Drysuit/wetsuit: Choose according to the severity of the weather conditions.
While some of the items on this list are self-explanatory, it is important that you keep in mind the main golden rule of dressing for cold weather: NO COTTON or JEANS. This is because cotton soaks up water and holds it against your skin, making it a useless insulator.
These are a step above wetsuits, and if you will be paddling in icy-cold waters, the last thing you want is your skin coming into contact with water. It is an uncomfortable and sometimes painful experience.
Drysuits are specially designed to keep the water out. They come with a waterproof membrane that prevents water from getting inside, making them excellent insulators in colder weather.
Hybrids are a special type of drysuits that come with both an inner protective synthetic rubber layer as well as an external waterproofing known as the shell. They are extremely useful for protecting one against cold weather, hence their popularity among deep sea divers.
These are designed to not only protect against abrasions but also keep you warm in cold weather. They also help with buoyancy in the event of a capsize. Wetsuits generally fall under one of two categories - winter or summer wetsuits.
While they both work by trapping a thin layer of water between the inner layer and skin, the main difference between the two is that winter wetsuits often come with a neoprene layer that is 3-6 mm thick while summer wetsuits have a thickness of 2-3 mm. While a thicker wetsuit gives you more warmth, it also restricts your movements. Make sure that you try on a wetsuit before purchasing it to avoid flexibility issues.
Is there any difference between drysuits and wetsuits?
Certainly. For starters, wetsuits work by trapping water while drysuits do not allow any water between the inner layer and the skin once sealed. While drysuits are designed for extreme cold weather conditions, wetsuits are ideal for everyday water sports including kayaking, paddle boarding, and surfing.
Also, wetsuits offer a better range of motion and are easier to don and doff. The complex layers and zips that come with drysuits make taking them on and off a hard task. Their advanced design makes them ideal for specific uses like deep diving in arctic conditions.
Personal floatation devices
Otherwise known as life jackets, personal floatation devices (PFDs) are essential and choosing the correct type when canoeing and kayaking. In some countries like the United States, wearing a PFD when in water is a legal requirement.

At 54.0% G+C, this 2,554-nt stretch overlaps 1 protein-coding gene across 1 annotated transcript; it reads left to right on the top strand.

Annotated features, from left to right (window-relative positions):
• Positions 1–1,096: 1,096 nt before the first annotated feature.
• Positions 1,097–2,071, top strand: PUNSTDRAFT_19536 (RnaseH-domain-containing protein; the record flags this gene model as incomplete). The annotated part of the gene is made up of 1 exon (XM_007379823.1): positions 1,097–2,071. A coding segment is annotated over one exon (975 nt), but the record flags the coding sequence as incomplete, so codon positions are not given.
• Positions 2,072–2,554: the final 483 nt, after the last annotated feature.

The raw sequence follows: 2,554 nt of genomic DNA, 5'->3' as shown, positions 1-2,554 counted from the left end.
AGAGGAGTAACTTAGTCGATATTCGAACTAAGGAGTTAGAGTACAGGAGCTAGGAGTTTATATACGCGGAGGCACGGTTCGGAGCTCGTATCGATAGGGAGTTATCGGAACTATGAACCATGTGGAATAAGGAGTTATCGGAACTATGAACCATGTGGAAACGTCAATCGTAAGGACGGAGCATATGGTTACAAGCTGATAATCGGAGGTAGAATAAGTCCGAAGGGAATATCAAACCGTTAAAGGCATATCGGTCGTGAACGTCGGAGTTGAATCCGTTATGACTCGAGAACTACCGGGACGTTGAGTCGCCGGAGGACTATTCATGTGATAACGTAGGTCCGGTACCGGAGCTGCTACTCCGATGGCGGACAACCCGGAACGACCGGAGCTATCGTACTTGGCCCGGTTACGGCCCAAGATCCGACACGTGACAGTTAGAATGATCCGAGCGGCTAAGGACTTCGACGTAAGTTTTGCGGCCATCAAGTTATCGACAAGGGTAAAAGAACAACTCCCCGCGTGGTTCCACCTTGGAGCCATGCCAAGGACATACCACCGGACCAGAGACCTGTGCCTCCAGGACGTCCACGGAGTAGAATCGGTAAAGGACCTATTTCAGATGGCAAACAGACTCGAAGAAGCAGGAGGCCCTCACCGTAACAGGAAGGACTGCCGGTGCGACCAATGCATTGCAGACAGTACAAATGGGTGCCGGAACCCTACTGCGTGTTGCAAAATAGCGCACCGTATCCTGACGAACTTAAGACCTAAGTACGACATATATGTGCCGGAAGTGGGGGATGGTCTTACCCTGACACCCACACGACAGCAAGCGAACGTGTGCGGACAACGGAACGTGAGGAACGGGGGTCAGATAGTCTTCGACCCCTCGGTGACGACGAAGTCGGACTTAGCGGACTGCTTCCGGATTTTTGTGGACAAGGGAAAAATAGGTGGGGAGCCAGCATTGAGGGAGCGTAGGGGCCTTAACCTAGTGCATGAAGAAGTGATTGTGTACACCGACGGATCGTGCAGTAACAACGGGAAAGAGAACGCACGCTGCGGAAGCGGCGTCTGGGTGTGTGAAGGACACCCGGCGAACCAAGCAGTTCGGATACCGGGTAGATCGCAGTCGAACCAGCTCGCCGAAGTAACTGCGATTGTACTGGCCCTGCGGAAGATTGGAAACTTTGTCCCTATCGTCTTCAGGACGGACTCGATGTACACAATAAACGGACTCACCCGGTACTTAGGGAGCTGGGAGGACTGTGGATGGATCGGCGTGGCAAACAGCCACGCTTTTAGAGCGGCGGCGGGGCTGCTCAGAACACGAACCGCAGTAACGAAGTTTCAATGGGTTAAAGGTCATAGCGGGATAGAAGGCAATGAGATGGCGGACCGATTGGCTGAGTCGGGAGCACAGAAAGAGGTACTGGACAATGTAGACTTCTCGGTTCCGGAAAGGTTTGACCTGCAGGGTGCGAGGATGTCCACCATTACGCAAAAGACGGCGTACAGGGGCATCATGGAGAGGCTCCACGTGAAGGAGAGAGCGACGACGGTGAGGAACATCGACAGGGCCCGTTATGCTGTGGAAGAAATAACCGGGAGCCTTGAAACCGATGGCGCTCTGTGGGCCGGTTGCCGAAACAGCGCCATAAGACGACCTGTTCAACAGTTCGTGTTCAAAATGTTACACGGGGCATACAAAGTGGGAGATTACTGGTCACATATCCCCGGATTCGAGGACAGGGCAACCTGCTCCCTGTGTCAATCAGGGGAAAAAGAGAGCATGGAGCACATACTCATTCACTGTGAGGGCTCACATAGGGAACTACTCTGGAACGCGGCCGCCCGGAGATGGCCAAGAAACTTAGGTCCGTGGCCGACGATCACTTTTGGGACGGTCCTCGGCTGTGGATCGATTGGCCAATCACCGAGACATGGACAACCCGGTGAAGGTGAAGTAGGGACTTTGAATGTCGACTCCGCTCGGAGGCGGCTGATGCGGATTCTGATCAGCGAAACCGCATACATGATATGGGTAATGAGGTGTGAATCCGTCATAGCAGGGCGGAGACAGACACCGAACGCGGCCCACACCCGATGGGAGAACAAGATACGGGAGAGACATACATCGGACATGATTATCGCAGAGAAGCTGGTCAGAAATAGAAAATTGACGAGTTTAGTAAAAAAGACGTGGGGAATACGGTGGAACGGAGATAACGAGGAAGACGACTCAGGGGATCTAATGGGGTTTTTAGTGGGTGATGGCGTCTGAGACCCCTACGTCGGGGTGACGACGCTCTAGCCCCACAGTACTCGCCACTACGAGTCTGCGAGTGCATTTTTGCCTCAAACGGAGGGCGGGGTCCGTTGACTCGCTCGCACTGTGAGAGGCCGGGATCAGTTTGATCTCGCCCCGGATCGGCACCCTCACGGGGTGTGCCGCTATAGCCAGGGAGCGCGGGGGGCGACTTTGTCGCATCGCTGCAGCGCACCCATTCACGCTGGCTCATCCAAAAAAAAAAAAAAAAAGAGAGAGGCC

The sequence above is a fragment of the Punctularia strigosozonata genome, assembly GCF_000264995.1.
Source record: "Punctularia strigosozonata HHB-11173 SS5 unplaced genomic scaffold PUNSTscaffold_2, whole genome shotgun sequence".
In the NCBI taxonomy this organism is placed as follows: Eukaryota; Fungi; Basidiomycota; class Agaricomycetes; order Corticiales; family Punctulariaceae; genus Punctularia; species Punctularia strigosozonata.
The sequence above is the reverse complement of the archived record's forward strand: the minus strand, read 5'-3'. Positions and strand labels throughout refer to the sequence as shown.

This, however, doesn’t have to be a legal obligation because it provides buoyancy in case your kayak capsizes. If you are paddling in cold weather, ensure that your PFD can fit over your wetsuit/drysuit or whatever you are wearing.
Even with several layers of clothing, your PFD should have a snug fit and not too loose or tight.
All about personal floatation devices
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Dressing for kayaking in warm weather
Now that we have covered dressing for the cold weather let’s flip the coin and take a look at what you should wear kayaking in warm weather. You can dress in whatever is comfortable. For instance, a pair of shorts and t-shirt is fine just remember your PFD (or life jacket).
Wear sunscreen: There are, however, a few precautions that you should remember if you intend to be in the sun for a prolonged period. This is because extreme exposure to the sun’s rays can lead to heatstroke and painful sunburn.
There is zero protection out on the water, and as the sunlight bounces off the surface of the water, there isn’t much you can do to escape it. Because of the increased radiation of the sun's rays on the water make sure you apply sunscreen more often than you'd normally do! My recommendations for dressing for kayaking in warm weather include:
Sunglasses: These will shield your eyes from the scorching sun. Consider a pair of polarized sunglasses as the help a great deal when it comes to seeing clearly through the water during kayak fishing.
Long sleeves: While a t-shirt may be cooler, a long sleeved shirt provides complete protection against the sunlight. With a light, breathable fabric, you will hardly remember you are wearing a long-sleeved shirt.
Sun hat: Wearing a wide-brimmed hat will shield your face, eyes, head and shoulders from the sun.
Other items that you should bring along include sunscreen and a bottle of water. While they are not exactly clothing, they provide additional protection.
In this article, we have covered two main basics – check the weather before you go and always dress for the condition.
Also, always ensure that you wear a personal floatation. Consider bringing a spare set of clothing if paddling in cold weather, or if you are new to kayaking and might get wet! The important thing to remember when it comes to warm weather paddling is that it is all about protecting yourself from the sun.
Paddling should be a fun experience, and with the above guidelines, you can achieve that and more.